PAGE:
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In honour of the guru

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Another structure, which stands on top of the hill is the Muruga Matha, built in honour of a renowned guru of the Veershaivas (also known as Lingayats, they are followers of the teachings of Basavanna, a 12 century philosopher).

The Nayaka King's advisor was the chairperson of the Murughi Matha and it is said that Bharamappa Nayaka built this Matha in honour of Immadi Murugharajendra Swami (8th chairperson) as it was under his blessings that Bharamappa Nayaka was coronated. After the fall of the Nayakas, the Matha fell in ruins, and has now been shifted to a new location on the Chitradurga-Davangere road.

The Tanniru doni (cold water boat) a small water source which is said to hold cold water through the year and the Akka Thangiyara Honda (sisters' pond) are other locations of interest.


Image: The Muruga Matha was built in honour of a renowned guru of the Veershaivas also known as Lingayats.

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The Nayakas' bravery was stuff of legend

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Madisida kariya madava Dagisida madakari naayakaraalida koote (This fort was ruled by Madakari Nayakas who tamed intoxicated elephants)

Chitradurga was ruled by a number of rulers including the Chalukyas, Hoysalas and the Vijayanagar Empire before the Nayakas came into power. The Nayakas took independent control of the region after the fall of the Vijayanagar Empire in 1565 and ruled for more than 200 years till Madakari Nayaka V was defeated by Hyder Ali in 1779.

Timmana Nayaka, was appointed a chieftain and later governor under the Vijaynagar Empire before taking over the region. He was succeeded by his son Obana Nayaka (1588-1602) also known as Madakari Nayaka. Legend has it that when an intoxicated elephant went on a rampage, Obana Nayaka, completely unarmed, got hold of the elephant's trunk and tamed it. Hence he got the name Madakari Nayaka.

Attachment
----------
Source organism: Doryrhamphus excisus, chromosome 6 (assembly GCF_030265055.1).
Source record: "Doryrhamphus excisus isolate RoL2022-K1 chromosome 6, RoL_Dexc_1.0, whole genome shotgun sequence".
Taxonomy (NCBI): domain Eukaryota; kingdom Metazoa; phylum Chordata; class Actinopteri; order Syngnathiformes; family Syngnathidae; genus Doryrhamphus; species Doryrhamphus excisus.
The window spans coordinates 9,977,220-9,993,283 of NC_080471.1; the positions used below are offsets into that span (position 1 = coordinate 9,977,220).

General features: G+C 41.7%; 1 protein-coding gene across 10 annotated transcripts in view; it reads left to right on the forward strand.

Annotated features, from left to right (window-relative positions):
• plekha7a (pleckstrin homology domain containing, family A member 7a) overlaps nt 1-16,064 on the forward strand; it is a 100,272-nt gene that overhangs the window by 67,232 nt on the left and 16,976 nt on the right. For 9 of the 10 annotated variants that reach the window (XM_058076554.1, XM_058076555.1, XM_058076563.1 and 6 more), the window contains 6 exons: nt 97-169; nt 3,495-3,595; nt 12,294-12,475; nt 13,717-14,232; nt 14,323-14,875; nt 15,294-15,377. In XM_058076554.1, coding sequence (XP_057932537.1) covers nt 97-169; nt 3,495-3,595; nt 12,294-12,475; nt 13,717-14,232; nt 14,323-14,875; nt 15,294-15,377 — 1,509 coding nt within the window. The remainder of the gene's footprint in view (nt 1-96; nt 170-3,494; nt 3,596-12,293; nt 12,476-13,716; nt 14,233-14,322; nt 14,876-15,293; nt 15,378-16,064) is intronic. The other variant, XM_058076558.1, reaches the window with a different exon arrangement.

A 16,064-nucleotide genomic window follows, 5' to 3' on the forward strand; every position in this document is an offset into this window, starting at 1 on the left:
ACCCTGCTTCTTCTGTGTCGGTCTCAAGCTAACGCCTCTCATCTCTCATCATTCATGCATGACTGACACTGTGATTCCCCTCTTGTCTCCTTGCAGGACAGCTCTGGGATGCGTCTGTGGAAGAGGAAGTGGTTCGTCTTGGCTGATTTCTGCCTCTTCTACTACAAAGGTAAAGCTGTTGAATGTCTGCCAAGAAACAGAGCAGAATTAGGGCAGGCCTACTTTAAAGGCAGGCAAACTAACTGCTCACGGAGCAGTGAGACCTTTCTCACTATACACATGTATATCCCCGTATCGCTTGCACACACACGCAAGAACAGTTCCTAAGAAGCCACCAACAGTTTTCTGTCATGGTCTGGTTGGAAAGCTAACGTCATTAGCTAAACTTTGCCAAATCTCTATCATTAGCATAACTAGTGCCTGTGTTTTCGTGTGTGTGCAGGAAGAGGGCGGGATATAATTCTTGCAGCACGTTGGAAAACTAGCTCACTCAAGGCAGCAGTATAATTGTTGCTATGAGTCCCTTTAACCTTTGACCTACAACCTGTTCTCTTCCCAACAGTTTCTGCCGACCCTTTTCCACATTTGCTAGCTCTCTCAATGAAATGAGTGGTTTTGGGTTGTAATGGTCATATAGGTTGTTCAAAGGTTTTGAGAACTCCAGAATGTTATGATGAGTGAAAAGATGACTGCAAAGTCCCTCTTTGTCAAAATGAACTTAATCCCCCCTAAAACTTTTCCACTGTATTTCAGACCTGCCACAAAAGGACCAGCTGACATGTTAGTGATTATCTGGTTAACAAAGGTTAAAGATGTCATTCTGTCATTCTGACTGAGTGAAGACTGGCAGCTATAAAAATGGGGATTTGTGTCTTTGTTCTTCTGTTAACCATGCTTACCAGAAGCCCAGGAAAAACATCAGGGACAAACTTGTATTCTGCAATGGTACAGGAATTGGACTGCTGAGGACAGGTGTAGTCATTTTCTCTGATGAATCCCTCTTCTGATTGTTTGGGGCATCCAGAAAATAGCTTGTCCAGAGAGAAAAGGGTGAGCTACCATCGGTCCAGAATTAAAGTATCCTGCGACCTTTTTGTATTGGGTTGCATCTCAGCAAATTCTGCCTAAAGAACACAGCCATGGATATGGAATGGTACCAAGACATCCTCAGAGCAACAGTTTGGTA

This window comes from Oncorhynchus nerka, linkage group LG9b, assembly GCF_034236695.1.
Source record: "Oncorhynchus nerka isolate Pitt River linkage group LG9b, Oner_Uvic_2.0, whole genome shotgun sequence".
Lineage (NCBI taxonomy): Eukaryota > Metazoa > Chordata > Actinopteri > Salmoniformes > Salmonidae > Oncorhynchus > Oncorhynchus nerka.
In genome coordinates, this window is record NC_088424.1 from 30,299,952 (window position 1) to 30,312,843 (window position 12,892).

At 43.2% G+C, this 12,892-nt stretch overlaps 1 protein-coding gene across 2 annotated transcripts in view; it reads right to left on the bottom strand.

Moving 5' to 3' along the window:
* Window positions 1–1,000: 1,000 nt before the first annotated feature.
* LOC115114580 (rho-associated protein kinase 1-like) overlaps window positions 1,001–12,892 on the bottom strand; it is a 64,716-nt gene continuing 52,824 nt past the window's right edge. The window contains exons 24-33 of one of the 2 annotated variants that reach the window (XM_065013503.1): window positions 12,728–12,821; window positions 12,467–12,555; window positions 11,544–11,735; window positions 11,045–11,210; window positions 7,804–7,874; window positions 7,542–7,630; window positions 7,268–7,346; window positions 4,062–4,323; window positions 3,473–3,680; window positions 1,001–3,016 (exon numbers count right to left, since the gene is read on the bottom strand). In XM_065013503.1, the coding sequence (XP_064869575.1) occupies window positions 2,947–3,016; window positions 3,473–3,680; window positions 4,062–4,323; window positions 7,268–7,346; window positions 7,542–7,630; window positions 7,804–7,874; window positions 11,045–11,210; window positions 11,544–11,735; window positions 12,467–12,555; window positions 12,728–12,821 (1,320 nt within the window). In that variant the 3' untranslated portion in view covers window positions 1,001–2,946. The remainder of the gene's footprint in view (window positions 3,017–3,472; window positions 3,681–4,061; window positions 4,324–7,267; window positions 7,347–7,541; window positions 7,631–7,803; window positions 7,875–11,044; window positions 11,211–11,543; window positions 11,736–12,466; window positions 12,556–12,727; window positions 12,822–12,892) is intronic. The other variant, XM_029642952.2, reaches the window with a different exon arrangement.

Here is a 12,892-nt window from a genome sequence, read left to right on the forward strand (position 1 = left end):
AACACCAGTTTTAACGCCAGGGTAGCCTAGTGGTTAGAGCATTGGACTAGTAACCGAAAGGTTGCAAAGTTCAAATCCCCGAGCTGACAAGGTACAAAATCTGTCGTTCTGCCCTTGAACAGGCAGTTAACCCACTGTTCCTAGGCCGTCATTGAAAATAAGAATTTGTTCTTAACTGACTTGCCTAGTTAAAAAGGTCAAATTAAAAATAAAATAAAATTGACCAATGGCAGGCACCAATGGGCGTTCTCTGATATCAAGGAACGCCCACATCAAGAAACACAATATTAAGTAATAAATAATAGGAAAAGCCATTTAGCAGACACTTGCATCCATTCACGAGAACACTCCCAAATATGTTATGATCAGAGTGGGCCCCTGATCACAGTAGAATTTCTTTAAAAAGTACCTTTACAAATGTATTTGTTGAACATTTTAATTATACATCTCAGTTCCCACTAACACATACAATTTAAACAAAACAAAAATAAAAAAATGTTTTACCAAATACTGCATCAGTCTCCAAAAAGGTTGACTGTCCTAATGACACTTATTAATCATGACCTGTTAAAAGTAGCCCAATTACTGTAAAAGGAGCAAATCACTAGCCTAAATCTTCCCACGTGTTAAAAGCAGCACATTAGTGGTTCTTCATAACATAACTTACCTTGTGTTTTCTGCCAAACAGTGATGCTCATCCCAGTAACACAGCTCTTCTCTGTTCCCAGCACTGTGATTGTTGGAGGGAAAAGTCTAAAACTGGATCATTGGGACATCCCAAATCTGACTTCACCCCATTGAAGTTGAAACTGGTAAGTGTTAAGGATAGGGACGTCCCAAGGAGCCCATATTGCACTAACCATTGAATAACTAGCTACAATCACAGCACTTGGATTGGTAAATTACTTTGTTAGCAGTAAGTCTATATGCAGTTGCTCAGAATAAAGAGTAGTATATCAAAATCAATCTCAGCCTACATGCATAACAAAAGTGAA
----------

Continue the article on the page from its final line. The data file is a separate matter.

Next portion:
Image: The Hidimbeshwara temple

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The legendary warrior woman

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Koteyu salahida tayi (The Fort counselled a Mother)

The brave deed of Obavva during one of the wars raged by Hyder Ali has earned her a place in the history of Chitradurga. According to legend, Obavva, wife of a soldier, was substituting for her husband who was taking a lunch break when she heard muffled sounds of enemy soldiers trying to enter the fort through a small crevice. She hid near the entry with an onake, or pestle and hit each soldier who attempted to enter the fort.

Her husband returned to find her standing with a blood stained onake in her hand and several dead enemy soldiers around her. She was immortalized as Onake Obavva, and the crevice through which enemies entered is now called Onake Obavvana Kindi. To mark her brave act, Obavva's statue has been erected in front of the district commissioner's office in Chitradurga.

Obavva joined the ranks of the great heroines of Indian history like Rani Lakshmibai of Jhansi and Rani Chennama of Kittur with her selfless act. Chitradurga is a land of some of the greatest heroes of Karnataka and the fort still stands strong today, a testimony to the timeless glory of the Nayakas.


Image: Obavva fought Hyder Ali's troops single-handedly with a pestle.